The amplifier further amplifies the electrical signals.  Depending on how much wattage is available to the amplifier, the signals can be boosted enough for even a heavy-duty speaker.  Speaker-design is another whole set of issues.  But if the amplifier is unequal to the task, the peaks of the signal will be clipped, producing a very unpleasant and harsh distortion.

There are other distortions that also affect sound quality.  Intermodulation distortion which occurs at the sum and difference frequencies of the original frequencies, harmonic distortion where the harmonics of some frequencies interfere with others, phase distortion where the two channels are out of phase resulting in vague unfocused sound sources, frequency response distortion when the levels of different frequencies are inaccurately or inappropriately filtered, and a faint grainy distortion that lurks in the analog master tape and is only audible when all the others have been minimized.  There are probably a few others that I’ve forgotten to mention.

You will need the best possible electronics throughout the signal path to reduce all of these distortions to inaudible levels, but the amplifier that actually powers the speakers will be one of the most critical components.  Many golden-eared audiophiles say that transistor-based amplifiers produce a harsh sound, they insist that only a tube amplifier will have the necessary warmth and clarity for good musical reproduction.  (Bob Carver demonstrated as early as the eighties that with meticulous tuning of the separate components a transistor-based amplifier could match the sound of a tube amplifier, but the argument continues anyway.)

At its very best, the frequency response of a vinyl record should be 20-20khz.  (20 cycles per second all the way up to 20,000 cycles per second is the classic definition of a high-fidelity signal, with a frequency response that’s flat within 1 or 2 db.)  But many vinyl recordings start to roll off at 15,000 hertz.  Most people won’t hear the difference, because the hearing of most listeners also starts to roll off at 15khz.  Those who subject themselves to very loud music with headphones, earbuds, or raves, will likely have even more high-frequency impairment.

The dynamic range (signal-to-noise ratio) of a vinyl record can be as much as 60 decibels although 50-55db is much more common.  Dynamic range is the difference between the loudest and softest sounds, but most vinyl records are compressed to less than that range, partly to conserve groove space and partly because if listeners turn up the sound to hear the quieter passages, they’ll hear the ‘noise floor’ as a kind of granular hiss.  Compressing the signal is a necessity in vinyl because it allows the engineer to have most of the sound loud enough to keep the noise floor below the threshold of audibility.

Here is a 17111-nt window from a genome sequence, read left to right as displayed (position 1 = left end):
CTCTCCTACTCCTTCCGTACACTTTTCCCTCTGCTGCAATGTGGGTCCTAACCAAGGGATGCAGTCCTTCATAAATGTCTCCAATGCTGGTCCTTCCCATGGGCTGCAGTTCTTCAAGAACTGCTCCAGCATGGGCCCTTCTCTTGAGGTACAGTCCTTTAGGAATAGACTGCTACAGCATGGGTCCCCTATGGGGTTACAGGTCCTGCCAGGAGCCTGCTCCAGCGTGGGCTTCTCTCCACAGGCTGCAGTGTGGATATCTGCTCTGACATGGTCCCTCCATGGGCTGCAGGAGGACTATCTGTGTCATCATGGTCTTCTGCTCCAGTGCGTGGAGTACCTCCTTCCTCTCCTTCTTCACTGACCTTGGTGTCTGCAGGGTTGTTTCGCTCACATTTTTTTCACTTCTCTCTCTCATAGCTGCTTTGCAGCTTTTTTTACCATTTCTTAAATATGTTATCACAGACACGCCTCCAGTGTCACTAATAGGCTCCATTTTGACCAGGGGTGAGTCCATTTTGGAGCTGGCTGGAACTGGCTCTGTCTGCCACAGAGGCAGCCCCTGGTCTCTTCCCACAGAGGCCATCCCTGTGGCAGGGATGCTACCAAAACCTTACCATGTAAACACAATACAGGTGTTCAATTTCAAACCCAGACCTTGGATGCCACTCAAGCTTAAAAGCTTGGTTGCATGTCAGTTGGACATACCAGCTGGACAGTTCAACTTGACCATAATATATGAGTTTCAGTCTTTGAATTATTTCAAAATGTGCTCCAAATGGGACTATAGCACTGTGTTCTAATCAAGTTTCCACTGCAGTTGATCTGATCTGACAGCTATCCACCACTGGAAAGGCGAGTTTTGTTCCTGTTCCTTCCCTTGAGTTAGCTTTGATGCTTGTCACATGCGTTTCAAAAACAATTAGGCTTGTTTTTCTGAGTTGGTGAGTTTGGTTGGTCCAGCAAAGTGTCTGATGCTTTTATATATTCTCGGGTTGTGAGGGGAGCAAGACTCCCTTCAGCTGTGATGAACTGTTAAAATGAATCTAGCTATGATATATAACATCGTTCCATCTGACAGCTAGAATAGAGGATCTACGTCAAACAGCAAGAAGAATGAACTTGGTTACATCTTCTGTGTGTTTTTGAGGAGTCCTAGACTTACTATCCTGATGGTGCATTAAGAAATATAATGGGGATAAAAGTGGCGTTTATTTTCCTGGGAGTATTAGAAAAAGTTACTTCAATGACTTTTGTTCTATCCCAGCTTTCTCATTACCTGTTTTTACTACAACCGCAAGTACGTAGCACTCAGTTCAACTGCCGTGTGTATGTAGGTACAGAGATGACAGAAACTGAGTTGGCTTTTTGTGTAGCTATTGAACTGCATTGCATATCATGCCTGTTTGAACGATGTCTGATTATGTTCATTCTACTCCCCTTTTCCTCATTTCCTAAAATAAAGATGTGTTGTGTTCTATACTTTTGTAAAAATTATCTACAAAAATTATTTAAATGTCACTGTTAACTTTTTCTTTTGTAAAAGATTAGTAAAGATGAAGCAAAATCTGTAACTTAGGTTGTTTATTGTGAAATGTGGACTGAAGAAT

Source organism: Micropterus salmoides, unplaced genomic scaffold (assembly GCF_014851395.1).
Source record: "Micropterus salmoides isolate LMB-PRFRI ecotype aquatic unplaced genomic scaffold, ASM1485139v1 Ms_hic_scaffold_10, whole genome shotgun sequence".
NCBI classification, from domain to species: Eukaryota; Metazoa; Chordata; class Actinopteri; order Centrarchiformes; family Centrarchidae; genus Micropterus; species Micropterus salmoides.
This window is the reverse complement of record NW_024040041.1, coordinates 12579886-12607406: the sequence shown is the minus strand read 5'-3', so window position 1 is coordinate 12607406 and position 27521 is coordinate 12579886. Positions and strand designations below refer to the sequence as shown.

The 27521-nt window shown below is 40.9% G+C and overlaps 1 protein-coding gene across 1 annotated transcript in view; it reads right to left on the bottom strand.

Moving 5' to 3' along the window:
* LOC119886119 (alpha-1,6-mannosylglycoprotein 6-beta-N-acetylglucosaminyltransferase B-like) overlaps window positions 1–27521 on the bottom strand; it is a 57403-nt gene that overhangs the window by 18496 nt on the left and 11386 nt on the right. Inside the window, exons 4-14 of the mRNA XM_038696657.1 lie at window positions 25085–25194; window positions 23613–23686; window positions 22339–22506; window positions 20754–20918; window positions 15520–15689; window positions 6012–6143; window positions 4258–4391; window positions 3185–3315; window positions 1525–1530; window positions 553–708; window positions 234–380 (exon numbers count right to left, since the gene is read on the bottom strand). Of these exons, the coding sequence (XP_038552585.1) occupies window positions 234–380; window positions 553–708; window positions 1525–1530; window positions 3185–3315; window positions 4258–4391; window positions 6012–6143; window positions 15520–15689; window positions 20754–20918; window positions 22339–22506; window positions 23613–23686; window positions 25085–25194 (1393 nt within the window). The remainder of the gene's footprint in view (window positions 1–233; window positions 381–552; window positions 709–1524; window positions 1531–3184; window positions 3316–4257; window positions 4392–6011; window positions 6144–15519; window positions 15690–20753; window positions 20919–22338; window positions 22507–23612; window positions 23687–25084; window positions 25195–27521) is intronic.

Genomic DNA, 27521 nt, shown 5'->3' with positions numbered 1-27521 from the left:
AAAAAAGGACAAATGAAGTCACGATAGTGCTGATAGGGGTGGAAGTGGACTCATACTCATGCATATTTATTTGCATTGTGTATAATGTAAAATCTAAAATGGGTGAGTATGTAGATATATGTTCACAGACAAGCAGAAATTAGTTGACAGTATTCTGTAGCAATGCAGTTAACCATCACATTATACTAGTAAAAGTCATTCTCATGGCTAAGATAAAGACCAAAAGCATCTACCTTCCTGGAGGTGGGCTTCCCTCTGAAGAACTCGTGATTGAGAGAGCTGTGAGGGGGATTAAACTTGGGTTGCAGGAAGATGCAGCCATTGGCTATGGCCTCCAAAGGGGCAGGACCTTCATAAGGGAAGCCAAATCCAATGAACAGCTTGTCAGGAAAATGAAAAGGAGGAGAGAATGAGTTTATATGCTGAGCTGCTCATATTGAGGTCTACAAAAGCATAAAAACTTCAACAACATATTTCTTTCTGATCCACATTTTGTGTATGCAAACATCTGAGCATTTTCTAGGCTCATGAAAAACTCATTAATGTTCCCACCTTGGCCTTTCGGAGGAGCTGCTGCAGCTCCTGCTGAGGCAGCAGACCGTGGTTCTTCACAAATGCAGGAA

When all of the equipment works the way it’s intended—especially if you’ve invested tens of thousands of dollars in state-of-the-art equipment that can address all of various factors listed above (as well as the more arcane ones I didn’t mention)—you can get some incredible sound out of a vinyl record.  (I mean, like totally awesome, dude.)

That’s why the vinyl record is sheer magic.

It’s the triumph of passionate will power over the inordinate obstinacy of the physical universe.

David Gerrold is a Hugo and Nebula award-winning author. He has written more than 50 books, including "The Man Who Folded Himself" and "When HARLIE Was One," as well as hundreds of short stories and articles. His autobiographical story "The Martian Child" was the basis of the 2007 movie starring John Cusack and Amanda Peet. He has also written for television, including episodes of Star Trek, Babylon 5, Twilight Zone, and Land Of The Lost. He is best known for creating tribbles, sleestaks, and Chtorrans. In his spare time, he redesigns his website, www.gerrold.com